Game of the Century


“In men’s college basketball, the Game of the Century was a historic National Collegiate Athletic Association (NCAA) game between the Houston Cougars and the UCLA Bruins played on January 20, 1968, at the Astrodome in Houston, Texas. It was the first NCAA regular season game broadcast nationwide in prime time. It established college basketball as a sports commodity on television and paved the way for the modern ‘March Madness‘ television coverage. The UCLA Bruins were the dominant NCAA men’s basketball program of the era, having won Division I championships in 1964, 1965, and 1967. Houston Cougars coach Guy Lewis wanted to prove his program’s worth to his critics, so he decided to schedule UCLA. Houston and UCLA had met in the previous season in the semifinals of the 1967 NCAA Tournament. UCLA had prevailed against Houston 73–58, and won their 3rd NCAA championship. Ted Nance, the sports information director for the University of Houston, put the schedule together. UCLA sports information director J. D. Morgan talked Bruin head coach John Wooden into the game by explaining how great it would be for college basketball. Nance put advertisements in the Cougar football programs touting the game as the ‘Game of the Century.’ The game was televised nationally via a syndication package through the TVS Television Network, with Dick Enberg announcing and Bob Pettit providing color commentary. Morgan had insisted to TVS owner Eddie Einhorn that TVS use Enberg, the Bruins’ play-by-play announcer. Einhorn paid $27,000 for the broadcast rights on TVS. TVS signed up 120 stations, many of which would preempt regularly scheduled network programming. The basketball floor actually came from the Los Angeles Memorial Sports Arena. The Bruins arrived in Houston with a 47-game, two-and-a-half-season winning streak. The Cougars were also undefeated since the last meeting between the two teams. The first half between the AP Poll‘s No. 1 UCLA and No. 2 Houston closed with the Cougars up by three points. The second half saw the tension between the squads highlighted within the matchup of Houston’s Elvin Hayes and UCLA’s Lew Alcindor (later known as Kareem Abdul Jabbar). Hayes, a 6-foot-9 forward, was not directly matched against the 7–2 Alcindor, but he did block three of Alcindor’s shots, and the crowd roared his nickname, ‘Big E.’ … In the end, the Cougars pulled the upset, 71–69, ending the Bruins’ 47-game winning streak. …”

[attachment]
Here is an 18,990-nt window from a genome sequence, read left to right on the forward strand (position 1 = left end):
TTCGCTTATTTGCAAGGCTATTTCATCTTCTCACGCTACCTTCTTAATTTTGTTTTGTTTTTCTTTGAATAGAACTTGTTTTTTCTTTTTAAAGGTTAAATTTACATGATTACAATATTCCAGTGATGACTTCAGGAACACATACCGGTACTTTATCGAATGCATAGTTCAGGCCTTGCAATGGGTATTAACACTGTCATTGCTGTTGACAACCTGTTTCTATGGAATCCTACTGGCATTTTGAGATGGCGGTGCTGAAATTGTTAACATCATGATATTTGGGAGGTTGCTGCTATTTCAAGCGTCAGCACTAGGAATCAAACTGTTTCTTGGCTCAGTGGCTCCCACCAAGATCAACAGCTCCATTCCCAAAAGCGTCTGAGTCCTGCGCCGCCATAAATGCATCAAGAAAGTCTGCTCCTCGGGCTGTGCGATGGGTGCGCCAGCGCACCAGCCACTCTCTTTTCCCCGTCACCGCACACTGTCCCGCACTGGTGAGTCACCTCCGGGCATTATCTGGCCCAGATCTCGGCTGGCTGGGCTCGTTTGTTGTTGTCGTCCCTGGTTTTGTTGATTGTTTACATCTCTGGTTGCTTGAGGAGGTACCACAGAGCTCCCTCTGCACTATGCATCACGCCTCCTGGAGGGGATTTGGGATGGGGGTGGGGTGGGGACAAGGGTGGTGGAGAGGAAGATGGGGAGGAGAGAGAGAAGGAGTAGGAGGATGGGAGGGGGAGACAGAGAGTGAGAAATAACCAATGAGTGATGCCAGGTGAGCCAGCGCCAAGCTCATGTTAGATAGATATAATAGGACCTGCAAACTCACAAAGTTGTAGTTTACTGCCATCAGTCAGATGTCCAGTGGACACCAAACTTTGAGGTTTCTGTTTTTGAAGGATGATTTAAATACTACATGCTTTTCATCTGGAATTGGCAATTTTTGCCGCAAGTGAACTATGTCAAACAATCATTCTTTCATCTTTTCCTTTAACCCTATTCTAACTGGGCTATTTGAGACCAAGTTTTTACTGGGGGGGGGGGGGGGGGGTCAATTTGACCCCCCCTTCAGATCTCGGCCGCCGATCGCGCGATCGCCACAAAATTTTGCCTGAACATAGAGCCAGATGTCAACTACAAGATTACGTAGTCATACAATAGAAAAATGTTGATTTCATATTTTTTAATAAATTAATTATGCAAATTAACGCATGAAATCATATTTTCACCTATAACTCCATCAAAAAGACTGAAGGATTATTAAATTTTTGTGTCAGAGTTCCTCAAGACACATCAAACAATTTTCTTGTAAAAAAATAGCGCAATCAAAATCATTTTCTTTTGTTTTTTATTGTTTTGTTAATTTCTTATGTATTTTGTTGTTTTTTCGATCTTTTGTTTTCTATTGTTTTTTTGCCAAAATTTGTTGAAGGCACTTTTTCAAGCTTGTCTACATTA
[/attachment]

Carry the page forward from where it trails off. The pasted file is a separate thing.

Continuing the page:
Wikipedia
NCAA – March Madness: How 1968’s Game of the Century forever shaped basketball history (Video)
The 100 Greatest Plays in College Basketball History
YouTube: 1968 Game of the Century, ***1968 NCAA All Americans : Alcindor, Maravich, Hayes, Unseld & Miller

About 1960s: Days of Rage

Bill Davis - 1960s: Days of Rage
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